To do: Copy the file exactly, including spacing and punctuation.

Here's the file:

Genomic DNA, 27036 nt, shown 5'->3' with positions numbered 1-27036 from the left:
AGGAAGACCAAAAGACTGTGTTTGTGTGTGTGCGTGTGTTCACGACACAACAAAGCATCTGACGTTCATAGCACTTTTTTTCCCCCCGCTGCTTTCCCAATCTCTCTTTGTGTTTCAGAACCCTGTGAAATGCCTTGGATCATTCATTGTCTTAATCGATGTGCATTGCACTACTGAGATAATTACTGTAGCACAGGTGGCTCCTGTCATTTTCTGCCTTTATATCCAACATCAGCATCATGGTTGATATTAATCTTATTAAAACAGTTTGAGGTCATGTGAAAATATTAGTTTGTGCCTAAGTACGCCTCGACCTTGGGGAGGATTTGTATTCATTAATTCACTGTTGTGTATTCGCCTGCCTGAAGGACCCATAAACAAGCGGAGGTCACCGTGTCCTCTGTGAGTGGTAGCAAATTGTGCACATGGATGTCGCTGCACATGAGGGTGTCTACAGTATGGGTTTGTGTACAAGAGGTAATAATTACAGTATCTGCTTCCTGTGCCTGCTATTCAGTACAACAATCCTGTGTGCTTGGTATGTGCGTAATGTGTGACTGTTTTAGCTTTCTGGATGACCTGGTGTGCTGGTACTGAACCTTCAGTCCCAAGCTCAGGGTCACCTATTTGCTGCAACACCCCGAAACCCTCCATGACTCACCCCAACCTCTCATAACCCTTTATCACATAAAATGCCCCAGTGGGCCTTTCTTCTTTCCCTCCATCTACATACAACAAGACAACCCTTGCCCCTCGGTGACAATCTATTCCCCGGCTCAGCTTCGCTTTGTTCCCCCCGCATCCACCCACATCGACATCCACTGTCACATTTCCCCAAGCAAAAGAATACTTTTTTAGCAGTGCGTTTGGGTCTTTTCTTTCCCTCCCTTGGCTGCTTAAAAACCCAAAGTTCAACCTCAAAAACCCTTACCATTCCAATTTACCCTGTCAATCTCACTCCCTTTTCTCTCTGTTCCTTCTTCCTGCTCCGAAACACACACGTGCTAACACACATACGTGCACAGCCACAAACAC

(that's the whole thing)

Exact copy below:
Genomic DNA, 27036 nt, shown 5'->3' with positions numbered 1-27036 from the left:
AGGAAGACCAAAAGACTGTGTTTGTGTGTGTGCGTGTGTTCACGACACAACAAAGCATCTGACGTTCATAGCACTTTTTTTCCCCCCGCTGCTTTCCCAATCTCTCTTTGTGTTTCAGAACCCTGTGAAATGCCTTGGATCATTCATTGTCTTAATCGATGTGCATTGCACTACTGAGATAATTACTGTAGCACAGGTGGCTCCTGTCATTTTCTGCCTTTATATCCAACATCAGCATCATGGTTGATATTAATCTTATTAAAACAGTTTGAGGTCATGTGAAAATATTAGTTTGTGCCTAAGTACGCCTCGACCTTGGGGAGGATTTGTATTCATTAATTCACTGTTGTGTATTCGCCTGCCTGAAGGACCCATAAACAAGCGGAGGTCACCGTGTCCTCTGTGAGTGGTAGCAAATTGTGCACATGGATGTCGCTGCACATGAGGGTGTCTACAGTATGGGTTTGTGTACAAGAGGTAATAATTACAGTATCTGCTTCCTGTGCCTGCTATTCAGTACAACAATCCTGTGTGCTTGGTATGTGCGTAATGTGTGACTGTTTTAGCTTTCTGGATGACCTGGTGTGCTGGTACTGAACCTTCAGTCCCAAGCTCAGGGTCACCTATTTGCTGCAACACCCCGAAACCCTCCATGACTCACCCCAACCTCTCATAACCCTTTATCACATAAAATGCCCCAGTGGGCCTTTCTTCTTTCCCTCCATCTACATACAACAAGACAACCCTTGCCCCTCGGTGACAATCTATTCCCCGGCTCAGCTTCGCTTTGTTCCCCCCGCATCCACCCACATCGACATCCACTGTCACATTTCCCCAAGCAAAAGAATACTTTTTTAGCAGTGCGTTTGGGTCTTTTCTTTCCCTCCCTTGGCTGCTTAAAAACCCAAAGTTCAACCTCAAAAACCCTTACCATTCCAATTTACCCTGTCAATCTCACTCCCTTTTCTCTCTGTTCCTTCTTCCTGCTCCGAAACACACACGTGCTAACACACATACGTGCACAGCCACAAACAC